Finding Your Creative Way
Trying Very Different Approaches to Practice with Brad Aaron Modlin
“There is no one right way, there is your way.” —Brad Aaron Modlin
Preview: Episode 82 Trying New Creative Approaches with Brad Aaron Modlin
If I could choose anyone to have as a professor, I think I’d choose Brad Aaron Modlin, Associate Professor of poetry and the Reynolds Endowed Chair of Creative Writing at University of Nebraska, Kearney He has a penchant for pulling students and community members into fun creative challenges. “I tend to be someone who resists routine,” he says. In this episode, we talk about some of the different approaches he’s tried, ways to support a creative practice, the importance of getting up and moving around (sitting is the new smoking, says NPR), how interacting with strangers is an important part of his practice, and what would be taught in his dream class.
Brad Aaron Modlin’s book Everyone at This Party Has Two Names won The Cowles Poetry Prize. His poetry has been the text for orchestral scores; the springboard for an NYC art exhibition; and the focus of an episode of The Slowdown with U.S. Poet Laureate Ada Limón. The premier episode of Poetry Unbound with Pádraig Ó Tuama was about his poem “What You Missed That Day You Were Absent from Fourth Grade.” He teaches graduates and undergrads both in-person and online; coordinates the visiting writers series; and forgets where in the classroom he left his flip-flops.
What We’re Reading and Listening to:
Is there no such thing as nothing? My friend John sent me this article in Big Think about the nature of nothing. I’d never heard before of quantum foam … and now nothing isn’t nothing after all?
If you’re a bird lover, I so highly recommend Dawn Songs: A Birdwatcher’s Field Guide to the Poetics of Migration, edited by Jamie K. Reaser and J. Drew Lanham. These poems and essays share wisdom, wonder, lament and celebrate the nature of birds and how it is they inform and bring beauty and meaning to our lives.
I was one of many poets who contributed to a beautiful book, Writing the Land: Currents, edited by Lis McLoughlin, that gives voice to 22 lands from across the country. I wrote for the Colorado Land Trust about the Potter Ranch located between Ridgway and Ouray in southwest Colorado. If you, too, feel strongly about exploring our relationship with the land we live on and land conservation, check out the book and the project. Also, thanks to Elizabeth MacLeod Burton-Crow for her skills putting together this video of me reading on the land.
This visual poem, “The Physics of Melt,” from previous Emerging Form guest Sarah Gilman feels like the perfect thing for a winter’s day. It begins, “Snow is blank only briefly— just after it falls.”
Another Emerging Form guest, James Crews, gave me comfort this week, with his poem, “How to Comfort Someone.”
To the Astronaut Who Hopes Life on Another Planet Will Be More Bearable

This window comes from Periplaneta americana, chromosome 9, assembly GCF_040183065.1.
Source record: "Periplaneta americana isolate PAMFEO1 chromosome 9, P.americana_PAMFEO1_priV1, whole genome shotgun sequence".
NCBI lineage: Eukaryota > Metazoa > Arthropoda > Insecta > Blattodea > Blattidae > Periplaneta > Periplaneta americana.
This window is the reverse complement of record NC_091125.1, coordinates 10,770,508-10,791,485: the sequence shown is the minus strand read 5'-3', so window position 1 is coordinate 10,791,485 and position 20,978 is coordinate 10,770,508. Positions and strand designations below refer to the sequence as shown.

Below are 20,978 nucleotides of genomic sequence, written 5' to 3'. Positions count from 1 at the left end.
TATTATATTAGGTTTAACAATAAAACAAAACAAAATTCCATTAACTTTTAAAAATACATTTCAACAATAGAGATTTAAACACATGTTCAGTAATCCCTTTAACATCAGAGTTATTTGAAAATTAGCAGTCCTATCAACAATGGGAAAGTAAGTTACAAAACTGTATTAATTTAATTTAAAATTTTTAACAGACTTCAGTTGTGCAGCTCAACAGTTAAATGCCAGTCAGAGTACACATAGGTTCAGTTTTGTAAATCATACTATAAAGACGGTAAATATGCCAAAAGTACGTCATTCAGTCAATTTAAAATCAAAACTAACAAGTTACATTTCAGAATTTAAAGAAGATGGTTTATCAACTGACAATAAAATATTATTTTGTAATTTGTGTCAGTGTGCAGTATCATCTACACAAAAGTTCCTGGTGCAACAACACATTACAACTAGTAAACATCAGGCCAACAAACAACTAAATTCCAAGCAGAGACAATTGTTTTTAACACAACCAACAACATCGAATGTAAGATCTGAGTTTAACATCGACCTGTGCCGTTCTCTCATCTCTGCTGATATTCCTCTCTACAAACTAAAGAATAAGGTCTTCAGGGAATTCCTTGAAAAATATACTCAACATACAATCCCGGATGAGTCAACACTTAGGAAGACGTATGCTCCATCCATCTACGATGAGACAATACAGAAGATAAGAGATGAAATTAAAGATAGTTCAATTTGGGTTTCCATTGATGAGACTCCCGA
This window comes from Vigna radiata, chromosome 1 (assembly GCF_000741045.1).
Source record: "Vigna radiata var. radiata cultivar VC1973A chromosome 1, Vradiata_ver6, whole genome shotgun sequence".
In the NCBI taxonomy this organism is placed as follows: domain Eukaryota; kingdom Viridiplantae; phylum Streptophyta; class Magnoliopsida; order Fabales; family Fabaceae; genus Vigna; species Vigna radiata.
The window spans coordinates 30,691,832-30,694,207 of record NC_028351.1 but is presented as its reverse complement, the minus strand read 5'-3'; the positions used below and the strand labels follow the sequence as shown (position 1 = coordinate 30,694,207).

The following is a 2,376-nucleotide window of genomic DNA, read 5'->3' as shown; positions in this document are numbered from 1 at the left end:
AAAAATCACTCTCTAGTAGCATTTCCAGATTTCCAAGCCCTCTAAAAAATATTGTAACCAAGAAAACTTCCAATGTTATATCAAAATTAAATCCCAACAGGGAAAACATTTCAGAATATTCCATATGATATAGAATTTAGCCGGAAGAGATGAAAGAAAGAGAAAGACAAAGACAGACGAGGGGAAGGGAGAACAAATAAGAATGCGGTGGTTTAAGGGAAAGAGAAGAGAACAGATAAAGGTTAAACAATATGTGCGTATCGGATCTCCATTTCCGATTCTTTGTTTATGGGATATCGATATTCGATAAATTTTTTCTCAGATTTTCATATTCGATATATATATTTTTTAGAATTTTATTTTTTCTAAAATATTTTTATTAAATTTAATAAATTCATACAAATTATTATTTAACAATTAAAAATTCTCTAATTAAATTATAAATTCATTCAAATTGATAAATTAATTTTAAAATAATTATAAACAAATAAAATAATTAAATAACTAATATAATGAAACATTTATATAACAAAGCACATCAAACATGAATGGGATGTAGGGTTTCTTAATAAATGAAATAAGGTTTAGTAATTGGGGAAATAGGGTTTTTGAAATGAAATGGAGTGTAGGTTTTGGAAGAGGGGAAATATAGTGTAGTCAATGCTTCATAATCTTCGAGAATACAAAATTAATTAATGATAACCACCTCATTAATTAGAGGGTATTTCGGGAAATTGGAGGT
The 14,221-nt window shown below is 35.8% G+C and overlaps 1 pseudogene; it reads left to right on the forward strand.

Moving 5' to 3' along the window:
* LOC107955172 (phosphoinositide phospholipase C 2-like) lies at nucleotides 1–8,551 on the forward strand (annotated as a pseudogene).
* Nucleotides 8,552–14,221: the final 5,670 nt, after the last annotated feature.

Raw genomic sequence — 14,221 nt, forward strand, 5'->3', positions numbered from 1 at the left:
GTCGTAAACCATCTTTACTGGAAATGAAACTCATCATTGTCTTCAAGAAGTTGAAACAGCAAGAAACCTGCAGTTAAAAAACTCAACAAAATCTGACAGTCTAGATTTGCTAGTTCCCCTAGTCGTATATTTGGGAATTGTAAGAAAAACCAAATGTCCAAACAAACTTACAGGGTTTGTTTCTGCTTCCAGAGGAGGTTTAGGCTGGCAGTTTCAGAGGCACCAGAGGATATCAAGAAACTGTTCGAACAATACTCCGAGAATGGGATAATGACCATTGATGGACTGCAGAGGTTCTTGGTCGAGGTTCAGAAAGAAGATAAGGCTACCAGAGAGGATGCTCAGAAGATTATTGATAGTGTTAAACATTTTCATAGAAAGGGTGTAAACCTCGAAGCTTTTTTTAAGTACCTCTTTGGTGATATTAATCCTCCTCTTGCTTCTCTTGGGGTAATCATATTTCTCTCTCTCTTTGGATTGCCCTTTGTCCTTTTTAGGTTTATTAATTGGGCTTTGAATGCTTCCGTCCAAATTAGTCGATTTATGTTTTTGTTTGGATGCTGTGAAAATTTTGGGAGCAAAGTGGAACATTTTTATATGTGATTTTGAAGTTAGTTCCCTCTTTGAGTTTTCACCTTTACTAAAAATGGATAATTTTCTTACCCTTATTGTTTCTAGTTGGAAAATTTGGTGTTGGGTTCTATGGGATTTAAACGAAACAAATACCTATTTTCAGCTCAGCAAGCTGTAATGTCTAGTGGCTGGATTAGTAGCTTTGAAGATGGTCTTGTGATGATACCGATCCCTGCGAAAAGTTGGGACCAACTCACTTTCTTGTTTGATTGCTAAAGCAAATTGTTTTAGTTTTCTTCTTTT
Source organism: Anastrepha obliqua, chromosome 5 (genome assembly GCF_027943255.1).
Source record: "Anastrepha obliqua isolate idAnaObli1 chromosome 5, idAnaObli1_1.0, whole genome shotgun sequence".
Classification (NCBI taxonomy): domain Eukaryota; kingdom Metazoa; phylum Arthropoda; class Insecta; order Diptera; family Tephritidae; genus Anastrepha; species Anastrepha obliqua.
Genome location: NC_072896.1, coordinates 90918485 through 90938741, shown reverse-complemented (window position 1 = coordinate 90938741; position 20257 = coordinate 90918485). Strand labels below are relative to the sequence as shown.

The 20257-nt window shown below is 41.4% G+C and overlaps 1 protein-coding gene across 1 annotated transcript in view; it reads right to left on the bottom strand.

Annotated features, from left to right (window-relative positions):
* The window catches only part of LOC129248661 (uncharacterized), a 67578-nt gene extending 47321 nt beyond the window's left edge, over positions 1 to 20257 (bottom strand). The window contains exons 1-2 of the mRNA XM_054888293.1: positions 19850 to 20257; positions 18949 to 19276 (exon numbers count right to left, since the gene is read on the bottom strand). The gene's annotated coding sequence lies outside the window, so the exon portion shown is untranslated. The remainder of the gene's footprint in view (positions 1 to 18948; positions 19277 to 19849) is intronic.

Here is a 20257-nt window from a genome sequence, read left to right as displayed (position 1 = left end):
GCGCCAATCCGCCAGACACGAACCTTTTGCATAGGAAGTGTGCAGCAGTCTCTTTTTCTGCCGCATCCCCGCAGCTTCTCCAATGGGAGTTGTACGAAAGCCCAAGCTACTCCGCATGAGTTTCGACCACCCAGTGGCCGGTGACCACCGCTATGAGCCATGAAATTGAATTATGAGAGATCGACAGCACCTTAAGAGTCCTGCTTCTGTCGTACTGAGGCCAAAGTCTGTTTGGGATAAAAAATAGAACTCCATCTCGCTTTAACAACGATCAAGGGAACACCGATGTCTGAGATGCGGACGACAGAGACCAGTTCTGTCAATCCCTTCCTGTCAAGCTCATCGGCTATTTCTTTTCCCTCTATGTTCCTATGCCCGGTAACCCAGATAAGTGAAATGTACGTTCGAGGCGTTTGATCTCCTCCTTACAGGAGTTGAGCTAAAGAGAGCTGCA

As in, if the people there like everyone, even
the ones they are not related to, if they like
strangers and budding plants, like to hum the songs
in each other’s heads, like food
too much to chew it, and too much not
to share, if they like to be alive
more than to bomb or be bombed, like
visitors, like thirst, like letting it last
ten extra minutes to boost the thrill of water,
brush their mouths with baking soda
so their next drink tastes sweet, if their games
do not name winners and losers, if no
one must deadbolt a door behind them in fear,
if no child or adult hears, I did not invite you
to my party, if people do not exchange
paper and say, This paper is worth
the unhappiness of many, if no
night outlasts a day, if no
one oversleeps for sadness, or if
they do, someone—it’s a network
better than any antiquated phone tree—
lies atop the quilt beside the sleeper and waits,
matching their inhales and exhales,
and no one wakes alone.
So far away and so down
here, we’re all rooting for you,
astronaut. We squint toward your ship,
which must be—must be—
traveling somewhere overhead.
We rise from these creaky beds
in our empty rooms
and stretch the curtains wide.
—Brad Aaron Modlin, first published by the Canadian Broadcasting Corporation
A Note About Paid Subscriptions:
First, we want to thank ALL our subscribers! We are so grateful you join us in this conversation about what it is to engage with yourself, the world and others in a creative way. And a BIG thank you to our paid subscribers. You make this podcast possible. Starting this month, only our paid subscribers will receive our bonus episodes as a thank you for their financial support.
This week, listen to Brad talk about a heart-opening, blood pumping, joy raising way to start a creative day, ways to dismantle our fear of not being good enough, and how changing the genre can open surprising doors. If you are not yet a paid subscriber, you can go now to our website, EmergingForm.substack.com, or by clicking the button below. Thank you!
(share your answers with us here on Substack or in our FB group)
How do you get yourself out of the chair and moving during a long writing stint?
What are effective ways you’ve held yourself accountable for a creative practice?
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